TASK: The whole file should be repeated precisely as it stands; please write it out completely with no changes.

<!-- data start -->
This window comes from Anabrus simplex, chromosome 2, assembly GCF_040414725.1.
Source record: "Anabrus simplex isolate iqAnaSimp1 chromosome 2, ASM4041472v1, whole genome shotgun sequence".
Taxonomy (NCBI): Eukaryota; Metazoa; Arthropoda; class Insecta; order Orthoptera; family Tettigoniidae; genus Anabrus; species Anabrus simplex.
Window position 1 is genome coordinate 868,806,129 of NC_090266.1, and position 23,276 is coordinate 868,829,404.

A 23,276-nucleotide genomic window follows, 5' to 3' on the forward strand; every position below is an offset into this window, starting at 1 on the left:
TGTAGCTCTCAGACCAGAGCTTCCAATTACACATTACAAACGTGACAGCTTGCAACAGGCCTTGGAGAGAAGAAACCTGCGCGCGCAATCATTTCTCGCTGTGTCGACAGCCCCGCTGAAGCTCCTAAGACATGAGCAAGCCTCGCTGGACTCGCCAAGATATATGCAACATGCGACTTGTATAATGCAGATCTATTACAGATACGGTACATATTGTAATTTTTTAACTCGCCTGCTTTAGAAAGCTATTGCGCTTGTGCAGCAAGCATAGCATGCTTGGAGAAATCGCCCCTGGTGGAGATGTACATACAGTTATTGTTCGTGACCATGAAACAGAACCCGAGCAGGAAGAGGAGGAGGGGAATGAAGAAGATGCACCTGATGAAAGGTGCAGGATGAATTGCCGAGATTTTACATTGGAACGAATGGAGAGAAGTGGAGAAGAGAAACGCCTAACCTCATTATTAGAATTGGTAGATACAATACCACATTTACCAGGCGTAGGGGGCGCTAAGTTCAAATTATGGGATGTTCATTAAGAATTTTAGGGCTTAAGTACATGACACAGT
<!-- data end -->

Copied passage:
This window comes from Anabrus simplex, chromosome 2, assembly GCF_040414725.1.
Source record: "Anabrus simplex isolate iqAnaSimp1 chromosome 2, ASM4041472v1, whole genome shotgun sequence".
Taxonomy (NCBI): Eukaryota; Metazoa; Arthropoda; class Insecta; order Orthoptera; family Tettigoniidae; genus Anabrus; species Anabrus simplex.
Window position 1 is genome coordinate 868,806,129 of NC_090266.1, and position 23,276 is coordinate 868,829,404.

A 23,276-nucleotide genomic window follows, 5' to 3' on the forward strand; every position below is an offset into this window, starting at 1 on the left:
TGTAGCTCTCAGACCAGAGCTTCCAATTACACATTACAAACGTGACAGCTTGCAACAGGCCTTGGAGAGAAGAAACCTGCGCGCGCAATCATTTCTCGCTGTGTCGACAGCCCCGCTGAAGCTCCTAAGACATGAGCAAGCCTCGCTGGACTCGCCAAGATATATGCAACATGCGACTTGTATAATGCAGATCTATTACAGATACGGTACATATTGTAATTTTTTAACTCGCCTGCTTTAGAAAGCTATTGCGCTTGTGCAGCAAGCATAGCATGCTTGGAGAAATCGCCCCTGGTGGAGATGTACATACAGTTATTGTTCGTGACCATGAAACAGAACCCGAGCAGGAAGAGGAGGAGGGGAATGAAGAAGATGCACCTGATGAAAGGTGCAGGATGAATTGCCGAGATTTTACATTGGAACGAATGGAGAGAAGTGGAGAAGAGAAACGCCTAACCTCATTATTAGAATTGGTAGATACAATACCACATTTACCAGGCGTAGGGGGCGCTAAGTTCAAATTATGGGATGTTCATTAAGAATTTTAGGGCTTAAGTACATGACACAGT